Hanging Stars – Hollow Heart
Free Music – March 25, 2022
Wearing their cosmic country and late ’60s West Coast folk-rock influences on their sleeve, embroidered with stitching from Crosby Stills and Nash and The Byrds, recorded at Edwyn Collins’ Helmdale studios in Scotland, The hanging starHollow Heart’s fourth album is their best to date.
It opens about five minutes Ava, the hum of the strings and a simple echoing guitar line giving way to the arrival of muted drums, a boisterous airy guitar melody and the dreamy vocals of Richard Olson’s Lauren Canyon, picking up a sharp clearer on Black Light Night, the shoegaze sweetness of the voice against the psychedelic guitar tips. Evoking memories of classic bread filtered through a Graham Nash lens, Weep & Whisper ride clouds of pedalboard and piano, drummer Paula Colbie adding harmonies to a song about how aging takes over you.
A make-up song with a ’60s pop beat, Joe Harvey-Whyte’s pedalboard and Olson’s scrambled vocals, Radio on was the first sublime single, built to be released on a summer day, leading to carpe diem (“Drink your wine before the glass runs dry”) theme of Ballad of all that can be where I thought of Kaleidoscope, a cult 60s UK psych-folk outfit, as well as The Stone Roses. Although Olson quotes Richard Thompson and Fairport, it is instead The Byrds’ influences that can be heard on the half-title song, Hollow eyes, hollow heart, a song about the consequences of taking refuge in the bad neighborhoods or with the bad substances, recalling McGuinn and co somewhere between Everyone was burned and Light blue.
you are so free is their nod to West Coast psych-pop laced with Ethiopian jazz piano, a track Olson calls his version of The Turtles’ You Showed Me in response to social media and the enactment of differing viewpoints. (“Scroll through your feed. You are so free to believe in what you see…”). Next, with spoken excerpts (“Flowers grow near tombstones”) from Collins à la The Velvets Gift and written by bassist Sam Ferman, Rainbows on Windows is a beautiful smooth, mellow acoustic guitar and a shimmering electric wash of shoegaze ending in a swirl of electronics. Then penultimate I Don’t Want To Feel To So Bad Anymore comes in full over the 12-string Byrds Eight Miles High jangle flowing through baroque, winding, spatial fairground organ effects as, taking a political angle, Olson hits the Tory government (“Watch your greed, as you choke on an apple seedand sings about feeling good because you give up trying. It ends with woozy lo-fi folk swaying from red autumn leaf, a sort of spiritualized Americana about being cast aside with a long outro that, like album openers, fades away, circling around the final note. Their last three albums have seen them waver on greatness; this should rightly push them over the edge.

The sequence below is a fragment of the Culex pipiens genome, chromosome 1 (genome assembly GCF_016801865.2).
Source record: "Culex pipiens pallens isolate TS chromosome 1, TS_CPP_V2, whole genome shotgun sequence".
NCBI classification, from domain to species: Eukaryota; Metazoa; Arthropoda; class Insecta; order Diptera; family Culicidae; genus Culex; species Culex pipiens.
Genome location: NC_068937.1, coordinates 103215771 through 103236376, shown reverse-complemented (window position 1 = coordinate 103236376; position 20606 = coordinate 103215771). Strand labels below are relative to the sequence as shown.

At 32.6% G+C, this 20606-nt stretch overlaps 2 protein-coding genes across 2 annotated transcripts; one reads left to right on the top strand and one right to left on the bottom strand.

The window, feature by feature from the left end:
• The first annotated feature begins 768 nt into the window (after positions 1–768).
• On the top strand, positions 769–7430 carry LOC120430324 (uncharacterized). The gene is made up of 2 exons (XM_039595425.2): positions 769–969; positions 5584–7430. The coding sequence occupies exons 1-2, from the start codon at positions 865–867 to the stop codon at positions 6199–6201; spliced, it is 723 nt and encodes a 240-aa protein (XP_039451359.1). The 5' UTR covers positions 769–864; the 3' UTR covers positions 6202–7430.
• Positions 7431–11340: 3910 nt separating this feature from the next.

UK Tour Dates:
April 8 – Moth Club, London
April 24 – High Wycombe, Ramblin Roots
30 April / 1 May – Kilkenny (RI) Kilkenny Roots Festival
May 5 – Manchester, Gullivers
May 6 – Colchester, Three Wise Monkeys
May 13 – Newport, The Pub
May 27 – Liverpool, St Michael in the Hamlet Church
June 5 – Portsmouth, the Wedgwood rooms
July 2 – Easton, Maverick Festival